It’s very common for a new business to rethink its business model. If the original idea isn’t working—or if a better opportunity appears on the horizon—then the business will “pivot” and redirect its efforts toward the new goal, while using its existing model to anchor the process. Startups in VC incubators do it constantly. Now, though, we’re in an era where established businesses in almost every industry face disruption, and they must either pivot or be left behind. Size, prestige and history—none of those matters. Disruption is like a tidal wave: It doesn’t care if the buildings in its path are historic.

One of the more successful recent pivot examples is Netflix. It started life in 1999 as a DVD rental service, disrupting the then-dominant video stores with the online convenience of a subscription model. The company was successful. But, it saw the future and pivoted to streaming (ahead of competitors, in 2007), signing digital content deals to ensure quality offerings for its customers.

It pivoted once again, in 2013, when it became an early provider of original streaming content (e.g., “House of Cards” and “Orange is the New Black”). This will bind (and has already bound) the company’s subscribers more tightly to it, and it’ll attract yet more who don’t want to be left out of the viewing party. With 34 Emmy nominations in 2015 and seven wins, Netflix has proven their original content model, while also adding deals for highly desirable programming from DreamWorks, Disney and more.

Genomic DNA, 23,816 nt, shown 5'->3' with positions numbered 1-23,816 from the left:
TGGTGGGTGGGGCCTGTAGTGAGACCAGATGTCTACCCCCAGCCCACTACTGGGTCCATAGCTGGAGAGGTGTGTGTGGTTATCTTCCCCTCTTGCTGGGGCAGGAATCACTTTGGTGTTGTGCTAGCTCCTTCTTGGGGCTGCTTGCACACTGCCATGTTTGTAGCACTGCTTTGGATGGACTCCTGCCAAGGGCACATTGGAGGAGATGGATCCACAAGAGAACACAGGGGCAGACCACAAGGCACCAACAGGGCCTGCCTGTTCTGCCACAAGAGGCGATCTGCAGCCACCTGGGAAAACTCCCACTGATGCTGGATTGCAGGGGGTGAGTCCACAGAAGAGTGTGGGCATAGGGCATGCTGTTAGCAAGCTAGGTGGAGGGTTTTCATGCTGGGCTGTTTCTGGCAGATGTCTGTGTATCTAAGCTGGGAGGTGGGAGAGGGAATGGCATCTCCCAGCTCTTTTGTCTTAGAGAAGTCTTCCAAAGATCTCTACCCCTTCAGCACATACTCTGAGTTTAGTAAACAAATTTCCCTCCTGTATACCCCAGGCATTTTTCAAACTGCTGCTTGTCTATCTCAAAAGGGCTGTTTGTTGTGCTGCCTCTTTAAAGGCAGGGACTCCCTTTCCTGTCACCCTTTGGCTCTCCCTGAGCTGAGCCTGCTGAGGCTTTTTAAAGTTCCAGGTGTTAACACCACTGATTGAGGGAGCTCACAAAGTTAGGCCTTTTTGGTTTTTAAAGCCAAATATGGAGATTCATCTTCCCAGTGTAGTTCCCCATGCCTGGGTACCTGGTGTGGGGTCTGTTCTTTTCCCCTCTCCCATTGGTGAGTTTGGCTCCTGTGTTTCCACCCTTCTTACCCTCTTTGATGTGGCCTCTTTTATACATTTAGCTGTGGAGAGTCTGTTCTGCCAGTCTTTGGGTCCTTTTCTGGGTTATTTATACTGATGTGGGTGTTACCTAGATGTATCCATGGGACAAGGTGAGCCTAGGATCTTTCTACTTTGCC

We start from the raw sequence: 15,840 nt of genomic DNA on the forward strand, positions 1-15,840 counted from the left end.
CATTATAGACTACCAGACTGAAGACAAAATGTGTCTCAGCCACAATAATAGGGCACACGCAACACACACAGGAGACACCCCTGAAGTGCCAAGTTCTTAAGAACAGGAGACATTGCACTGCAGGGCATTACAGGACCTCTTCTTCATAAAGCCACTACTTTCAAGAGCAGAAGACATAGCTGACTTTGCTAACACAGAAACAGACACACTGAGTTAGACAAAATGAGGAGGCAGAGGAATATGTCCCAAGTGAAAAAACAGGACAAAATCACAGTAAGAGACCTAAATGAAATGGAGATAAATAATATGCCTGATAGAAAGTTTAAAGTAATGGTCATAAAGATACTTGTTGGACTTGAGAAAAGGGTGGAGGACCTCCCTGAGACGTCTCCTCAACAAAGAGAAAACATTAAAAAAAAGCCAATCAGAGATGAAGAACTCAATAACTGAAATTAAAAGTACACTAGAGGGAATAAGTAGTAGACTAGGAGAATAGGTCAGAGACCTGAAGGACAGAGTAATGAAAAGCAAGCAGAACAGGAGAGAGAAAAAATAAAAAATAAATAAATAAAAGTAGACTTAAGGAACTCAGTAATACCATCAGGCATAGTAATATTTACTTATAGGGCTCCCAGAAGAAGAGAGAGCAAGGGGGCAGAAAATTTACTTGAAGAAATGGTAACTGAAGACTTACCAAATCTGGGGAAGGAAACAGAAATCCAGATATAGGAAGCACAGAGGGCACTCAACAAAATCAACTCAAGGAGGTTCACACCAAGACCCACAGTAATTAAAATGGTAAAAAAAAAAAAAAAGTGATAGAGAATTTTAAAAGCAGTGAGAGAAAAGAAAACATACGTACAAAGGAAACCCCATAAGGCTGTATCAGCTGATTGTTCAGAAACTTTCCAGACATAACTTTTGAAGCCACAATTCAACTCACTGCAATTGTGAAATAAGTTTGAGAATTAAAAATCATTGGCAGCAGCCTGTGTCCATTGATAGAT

Whether as a survival tool or an expansion tactic, pivoting is…well…pivotal. Those who stick to their original models without boldly pursuing new opportunities are left behind to wither. (As of last year, only 51 of DVD rental heavyweight Blockbuster’s 9,000 stores remained; Dish, which acquired the remains of the company from its 2010 bankruptcy, has retired everything else with the Blockbuster name.) Even when they take action, those who delay and pivot after the starting gun end up scrambling to catch up.

We pivot in MI, too. Our heritage in the music products industry has been defined by responding to trends and pivoting to survive.

We created the school music market that we serve as a response to the technology disruptions of the early 20th century: radio, the phonograph and talking pictures. We got through the shortages of World War II by finding new revenue streams in repairs, lessons and used instruments. Those with vision capitalized on the market for rock ‘n’ roll, DJ equipment, folk instruments, recording gear and more. We pivoted into new product categories, new business models and new markets.

We’re more fortunate than many industries are. The entire automotive business might change—not only dealership models, but also how car makers make vehicles, whom they market them to, how they’re paid for and who (if anyone) drives them. Do they buy into the model of shared driverless transportation? What if they’re wrong or, worse still, what if they’re already too late? Does Ford buy Uber and become the first vertically integrated transportation company? Automakers can’t be sleeping well these days.